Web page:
Texas ChE Professor Jennifer Maynard and her research team have engineered “antibody-like” T cell receptors that can specifically stick to cells infected with cytomegalovirus, or CMV, a virus that causes lifelong infection in more than half of all adults by age 40. These receptors represent a new potential treatment option, could aid the development of … Read the rest »
“Antibody-like” T Cell Receptors May Be New Potential Treatment for Cytomegalovirus (#CMV) and Brain Tumors
Researchers at The University of Texas at Austin have developed a new approach to treating cancer using enzyme therapy.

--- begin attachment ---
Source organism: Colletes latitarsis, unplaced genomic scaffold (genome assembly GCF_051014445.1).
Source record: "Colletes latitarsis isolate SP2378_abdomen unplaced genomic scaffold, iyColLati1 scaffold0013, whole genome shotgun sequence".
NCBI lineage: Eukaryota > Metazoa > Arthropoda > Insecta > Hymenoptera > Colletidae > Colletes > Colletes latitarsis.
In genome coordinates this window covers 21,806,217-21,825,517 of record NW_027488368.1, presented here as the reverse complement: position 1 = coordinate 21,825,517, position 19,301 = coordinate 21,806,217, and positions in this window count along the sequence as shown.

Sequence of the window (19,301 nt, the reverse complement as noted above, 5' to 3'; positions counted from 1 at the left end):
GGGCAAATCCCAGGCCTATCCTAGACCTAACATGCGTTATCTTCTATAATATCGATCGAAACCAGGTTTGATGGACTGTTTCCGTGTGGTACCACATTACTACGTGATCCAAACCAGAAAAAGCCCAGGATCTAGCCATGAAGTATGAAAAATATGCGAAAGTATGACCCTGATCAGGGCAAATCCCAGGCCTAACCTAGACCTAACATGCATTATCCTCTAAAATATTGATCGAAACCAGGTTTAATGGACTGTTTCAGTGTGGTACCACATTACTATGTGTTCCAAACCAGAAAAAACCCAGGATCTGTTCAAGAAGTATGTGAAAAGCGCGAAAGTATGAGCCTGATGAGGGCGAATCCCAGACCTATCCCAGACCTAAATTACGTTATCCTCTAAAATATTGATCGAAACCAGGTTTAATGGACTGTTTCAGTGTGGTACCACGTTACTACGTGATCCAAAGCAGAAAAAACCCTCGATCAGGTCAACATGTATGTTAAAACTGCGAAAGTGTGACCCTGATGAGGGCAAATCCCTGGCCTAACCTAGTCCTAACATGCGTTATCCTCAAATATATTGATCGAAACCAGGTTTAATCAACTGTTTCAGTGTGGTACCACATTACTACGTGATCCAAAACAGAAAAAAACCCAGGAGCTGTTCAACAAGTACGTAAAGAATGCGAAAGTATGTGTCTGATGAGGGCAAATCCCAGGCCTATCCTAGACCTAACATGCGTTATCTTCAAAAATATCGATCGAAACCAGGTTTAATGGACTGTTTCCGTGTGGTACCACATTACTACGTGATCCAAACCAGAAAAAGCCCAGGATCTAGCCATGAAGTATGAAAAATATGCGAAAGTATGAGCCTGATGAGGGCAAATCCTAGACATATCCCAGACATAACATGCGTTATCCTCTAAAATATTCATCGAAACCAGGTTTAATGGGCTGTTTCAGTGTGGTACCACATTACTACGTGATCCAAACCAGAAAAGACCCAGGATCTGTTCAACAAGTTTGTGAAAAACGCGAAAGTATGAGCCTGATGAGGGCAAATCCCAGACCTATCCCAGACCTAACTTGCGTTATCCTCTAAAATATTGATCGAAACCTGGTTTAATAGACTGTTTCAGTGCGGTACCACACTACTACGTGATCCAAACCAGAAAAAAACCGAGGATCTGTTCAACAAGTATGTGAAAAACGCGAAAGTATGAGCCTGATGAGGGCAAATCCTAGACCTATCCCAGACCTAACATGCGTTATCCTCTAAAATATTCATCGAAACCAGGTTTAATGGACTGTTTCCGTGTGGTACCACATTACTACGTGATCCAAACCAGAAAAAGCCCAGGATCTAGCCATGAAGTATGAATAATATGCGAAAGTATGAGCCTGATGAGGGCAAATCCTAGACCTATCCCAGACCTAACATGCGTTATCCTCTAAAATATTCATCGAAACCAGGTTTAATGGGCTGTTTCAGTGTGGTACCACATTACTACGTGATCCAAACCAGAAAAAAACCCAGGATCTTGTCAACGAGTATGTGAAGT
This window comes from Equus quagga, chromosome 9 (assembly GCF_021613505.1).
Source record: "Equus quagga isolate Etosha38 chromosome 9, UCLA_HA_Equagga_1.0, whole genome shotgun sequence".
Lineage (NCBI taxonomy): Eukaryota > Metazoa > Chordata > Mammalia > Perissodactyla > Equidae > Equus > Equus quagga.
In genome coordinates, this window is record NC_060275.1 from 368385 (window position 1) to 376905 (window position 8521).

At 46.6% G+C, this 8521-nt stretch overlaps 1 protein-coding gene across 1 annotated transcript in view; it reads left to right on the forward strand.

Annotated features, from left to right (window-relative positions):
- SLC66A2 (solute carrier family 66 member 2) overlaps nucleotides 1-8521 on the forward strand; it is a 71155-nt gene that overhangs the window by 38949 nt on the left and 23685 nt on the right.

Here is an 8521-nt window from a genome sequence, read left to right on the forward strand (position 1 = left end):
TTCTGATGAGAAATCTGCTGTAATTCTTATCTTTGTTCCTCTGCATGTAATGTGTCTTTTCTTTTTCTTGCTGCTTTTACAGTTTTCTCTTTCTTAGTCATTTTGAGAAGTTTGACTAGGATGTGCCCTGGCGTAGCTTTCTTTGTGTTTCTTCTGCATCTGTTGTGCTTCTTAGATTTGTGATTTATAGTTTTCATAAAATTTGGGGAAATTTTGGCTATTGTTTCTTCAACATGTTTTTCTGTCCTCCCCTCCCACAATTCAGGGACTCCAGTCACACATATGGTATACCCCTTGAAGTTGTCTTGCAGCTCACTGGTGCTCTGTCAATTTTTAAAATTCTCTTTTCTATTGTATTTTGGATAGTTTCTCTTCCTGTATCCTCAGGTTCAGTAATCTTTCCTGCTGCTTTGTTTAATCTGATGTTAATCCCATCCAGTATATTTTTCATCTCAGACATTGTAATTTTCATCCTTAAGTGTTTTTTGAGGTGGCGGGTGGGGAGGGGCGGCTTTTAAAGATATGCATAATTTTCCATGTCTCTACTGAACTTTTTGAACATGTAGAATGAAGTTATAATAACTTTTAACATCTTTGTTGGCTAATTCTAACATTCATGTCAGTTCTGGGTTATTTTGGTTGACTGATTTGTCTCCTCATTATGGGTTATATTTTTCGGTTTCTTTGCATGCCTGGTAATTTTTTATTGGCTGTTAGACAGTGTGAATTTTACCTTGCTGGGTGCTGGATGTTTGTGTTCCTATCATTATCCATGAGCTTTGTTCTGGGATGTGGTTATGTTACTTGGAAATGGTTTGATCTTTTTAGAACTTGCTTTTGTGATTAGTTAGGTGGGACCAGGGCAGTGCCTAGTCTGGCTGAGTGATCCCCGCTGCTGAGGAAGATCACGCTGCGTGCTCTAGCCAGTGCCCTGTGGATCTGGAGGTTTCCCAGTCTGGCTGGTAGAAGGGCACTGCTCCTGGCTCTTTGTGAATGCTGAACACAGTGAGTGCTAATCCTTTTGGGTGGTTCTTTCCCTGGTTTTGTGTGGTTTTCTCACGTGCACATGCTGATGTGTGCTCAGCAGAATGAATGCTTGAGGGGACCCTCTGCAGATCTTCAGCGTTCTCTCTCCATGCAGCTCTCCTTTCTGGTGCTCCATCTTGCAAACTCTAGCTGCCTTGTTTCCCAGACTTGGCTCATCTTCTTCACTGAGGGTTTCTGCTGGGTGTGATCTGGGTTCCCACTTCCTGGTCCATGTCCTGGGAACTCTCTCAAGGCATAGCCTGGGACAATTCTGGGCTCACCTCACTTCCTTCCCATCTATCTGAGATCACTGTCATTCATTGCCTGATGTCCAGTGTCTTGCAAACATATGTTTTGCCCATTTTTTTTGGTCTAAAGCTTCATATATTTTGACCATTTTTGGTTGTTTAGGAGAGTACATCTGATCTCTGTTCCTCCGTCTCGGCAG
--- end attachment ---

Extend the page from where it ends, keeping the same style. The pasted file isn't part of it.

The enzyme, PEG-KYNase, does not directly kill cancer cells but instead empowers the immune system to eradicate unwanted cells on its own. PEG-KYNase is designed to degrade kynurenine, a metabolite produced by numerous tumors that … Read the rest »
AUSTIN, Texas — A team of chemical engineers at The University of Texas at Austin has developed a new, cost-effective method for synthetically producing a biorenewable platform chemical called triacetic acid lactone (TAL) that can be used to produce innovative new drugs and sustainable plastics at an industrial scale, as described this week in Proceedings … Read the rest »
The trade-off between membrane permeability and selectivity
Current studies on membrane permeability and selectivity show that improvements in the field could positively impact water filtration, treatment of waste products from fracking, and even climate change. But what challenges do engineers face when it comes to membranes? And what needs to be considered to make strides … Read the rest »